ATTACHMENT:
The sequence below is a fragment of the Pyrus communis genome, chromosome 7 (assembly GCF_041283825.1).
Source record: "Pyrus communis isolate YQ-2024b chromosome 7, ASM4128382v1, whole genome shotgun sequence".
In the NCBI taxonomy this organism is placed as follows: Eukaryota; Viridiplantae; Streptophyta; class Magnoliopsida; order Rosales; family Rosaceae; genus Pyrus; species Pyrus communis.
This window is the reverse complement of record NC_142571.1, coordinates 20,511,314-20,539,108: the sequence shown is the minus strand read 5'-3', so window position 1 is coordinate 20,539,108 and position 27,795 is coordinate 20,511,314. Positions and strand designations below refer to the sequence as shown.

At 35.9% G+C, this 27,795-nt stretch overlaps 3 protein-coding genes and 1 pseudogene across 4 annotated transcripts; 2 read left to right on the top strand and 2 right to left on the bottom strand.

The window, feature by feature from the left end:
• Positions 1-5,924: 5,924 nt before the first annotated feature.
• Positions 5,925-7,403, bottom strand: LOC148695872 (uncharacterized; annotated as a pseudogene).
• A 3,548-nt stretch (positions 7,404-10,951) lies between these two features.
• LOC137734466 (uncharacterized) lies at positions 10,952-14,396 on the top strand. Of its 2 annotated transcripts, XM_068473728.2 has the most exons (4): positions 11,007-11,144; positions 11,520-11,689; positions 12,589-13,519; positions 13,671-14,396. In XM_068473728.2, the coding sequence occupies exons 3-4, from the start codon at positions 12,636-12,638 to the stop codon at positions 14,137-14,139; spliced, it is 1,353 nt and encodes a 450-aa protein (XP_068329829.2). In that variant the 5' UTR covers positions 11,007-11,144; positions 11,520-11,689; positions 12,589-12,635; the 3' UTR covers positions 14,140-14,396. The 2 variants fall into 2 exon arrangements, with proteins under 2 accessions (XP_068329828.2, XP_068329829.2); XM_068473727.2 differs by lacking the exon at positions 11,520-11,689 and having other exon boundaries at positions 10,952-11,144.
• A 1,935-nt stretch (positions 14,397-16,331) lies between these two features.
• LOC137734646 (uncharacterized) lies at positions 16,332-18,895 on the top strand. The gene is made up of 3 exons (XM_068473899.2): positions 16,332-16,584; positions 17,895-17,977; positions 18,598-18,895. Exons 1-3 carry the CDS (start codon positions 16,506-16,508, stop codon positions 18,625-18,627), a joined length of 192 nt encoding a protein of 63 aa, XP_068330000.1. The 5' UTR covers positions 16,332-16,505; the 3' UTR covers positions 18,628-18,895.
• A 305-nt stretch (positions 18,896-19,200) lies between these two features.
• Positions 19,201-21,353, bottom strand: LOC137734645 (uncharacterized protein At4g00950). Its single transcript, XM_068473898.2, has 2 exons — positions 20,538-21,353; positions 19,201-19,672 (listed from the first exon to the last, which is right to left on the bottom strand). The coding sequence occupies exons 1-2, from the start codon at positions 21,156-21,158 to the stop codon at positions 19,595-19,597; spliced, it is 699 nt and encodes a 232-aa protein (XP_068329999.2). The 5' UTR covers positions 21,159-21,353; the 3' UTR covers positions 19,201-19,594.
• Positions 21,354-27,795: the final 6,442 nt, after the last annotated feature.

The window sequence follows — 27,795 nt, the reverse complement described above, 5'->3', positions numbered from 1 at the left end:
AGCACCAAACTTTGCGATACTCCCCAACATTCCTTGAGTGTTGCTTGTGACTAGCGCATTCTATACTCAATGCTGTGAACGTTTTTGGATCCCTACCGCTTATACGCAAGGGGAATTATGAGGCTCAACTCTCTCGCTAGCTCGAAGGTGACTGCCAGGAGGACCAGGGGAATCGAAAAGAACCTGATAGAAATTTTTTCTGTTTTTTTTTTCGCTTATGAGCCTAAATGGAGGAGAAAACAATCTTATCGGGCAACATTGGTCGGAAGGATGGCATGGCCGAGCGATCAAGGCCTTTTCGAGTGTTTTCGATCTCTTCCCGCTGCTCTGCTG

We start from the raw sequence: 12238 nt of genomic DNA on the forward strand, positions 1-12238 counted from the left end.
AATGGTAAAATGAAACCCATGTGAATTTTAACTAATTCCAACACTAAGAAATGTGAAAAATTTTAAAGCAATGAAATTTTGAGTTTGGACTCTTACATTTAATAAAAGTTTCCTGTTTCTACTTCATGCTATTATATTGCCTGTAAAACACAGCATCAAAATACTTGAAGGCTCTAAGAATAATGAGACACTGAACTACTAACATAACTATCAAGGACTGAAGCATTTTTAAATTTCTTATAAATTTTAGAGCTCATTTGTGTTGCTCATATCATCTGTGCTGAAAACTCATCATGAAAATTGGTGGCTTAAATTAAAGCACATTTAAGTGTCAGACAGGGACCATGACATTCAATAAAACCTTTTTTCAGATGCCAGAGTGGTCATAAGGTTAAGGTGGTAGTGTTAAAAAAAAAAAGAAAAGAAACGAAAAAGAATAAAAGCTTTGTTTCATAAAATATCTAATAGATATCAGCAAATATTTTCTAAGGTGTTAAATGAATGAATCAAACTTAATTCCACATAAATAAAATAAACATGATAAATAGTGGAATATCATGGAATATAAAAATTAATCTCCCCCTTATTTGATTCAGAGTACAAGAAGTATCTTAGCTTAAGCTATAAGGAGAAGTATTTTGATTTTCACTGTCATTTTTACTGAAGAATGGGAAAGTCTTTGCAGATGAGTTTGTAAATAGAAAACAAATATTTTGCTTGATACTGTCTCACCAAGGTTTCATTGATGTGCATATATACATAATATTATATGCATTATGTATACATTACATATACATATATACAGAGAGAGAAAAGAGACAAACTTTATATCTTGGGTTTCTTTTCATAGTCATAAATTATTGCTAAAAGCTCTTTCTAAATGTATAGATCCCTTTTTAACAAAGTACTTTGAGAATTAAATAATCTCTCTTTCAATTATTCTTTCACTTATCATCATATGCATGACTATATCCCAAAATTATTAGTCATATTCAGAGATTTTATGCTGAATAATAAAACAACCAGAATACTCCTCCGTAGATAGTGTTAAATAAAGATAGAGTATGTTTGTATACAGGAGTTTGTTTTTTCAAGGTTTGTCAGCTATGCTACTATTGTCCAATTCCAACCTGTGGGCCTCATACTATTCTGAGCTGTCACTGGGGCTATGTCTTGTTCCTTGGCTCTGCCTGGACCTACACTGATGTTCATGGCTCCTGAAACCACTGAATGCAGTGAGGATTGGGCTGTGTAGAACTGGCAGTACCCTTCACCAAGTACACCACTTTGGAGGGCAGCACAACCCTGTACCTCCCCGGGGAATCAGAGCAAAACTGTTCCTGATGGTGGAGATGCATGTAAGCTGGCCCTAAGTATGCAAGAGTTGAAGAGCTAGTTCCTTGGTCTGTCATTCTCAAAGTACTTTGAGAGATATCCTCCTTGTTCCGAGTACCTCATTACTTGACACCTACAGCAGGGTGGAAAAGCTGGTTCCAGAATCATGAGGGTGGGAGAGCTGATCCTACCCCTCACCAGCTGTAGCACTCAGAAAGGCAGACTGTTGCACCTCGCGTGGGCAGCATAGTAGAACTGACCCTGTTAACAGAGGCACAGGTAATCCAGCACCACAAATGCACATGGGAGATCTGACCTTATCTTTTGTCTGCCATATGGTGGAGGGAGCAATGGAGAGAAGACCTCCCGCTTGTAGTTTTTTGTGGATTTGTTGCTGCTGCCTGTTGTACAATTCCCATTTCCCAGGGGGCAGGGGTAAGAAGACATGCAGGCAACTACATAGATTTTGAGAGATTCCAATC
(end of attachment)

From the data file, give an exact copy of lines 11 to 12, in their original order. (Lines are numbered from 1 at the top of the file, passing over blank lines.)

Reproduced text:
• A 1,935-nt stretch (positions 14,397-16,331) lies between these two features.
• LOC137734646 (uncharacterized) lies at positions 16,332-18,895 on the top strand. The gene is made up of 3 exons (XM_068473899.2): positions 16,332-16,584; positions 17,895-17,977; positions 18,598-18,895. Exons 1-3 carry the CDS (start codon positions 16,506-16,508, stop codon positions 18,625-18,627), a joined length of 192 nt encoding a protein of 63 aa, XP_068330000.1. The 5' UTR covers positions 16,332-16,505; the 3' UTR covers positions 18,628-18,895.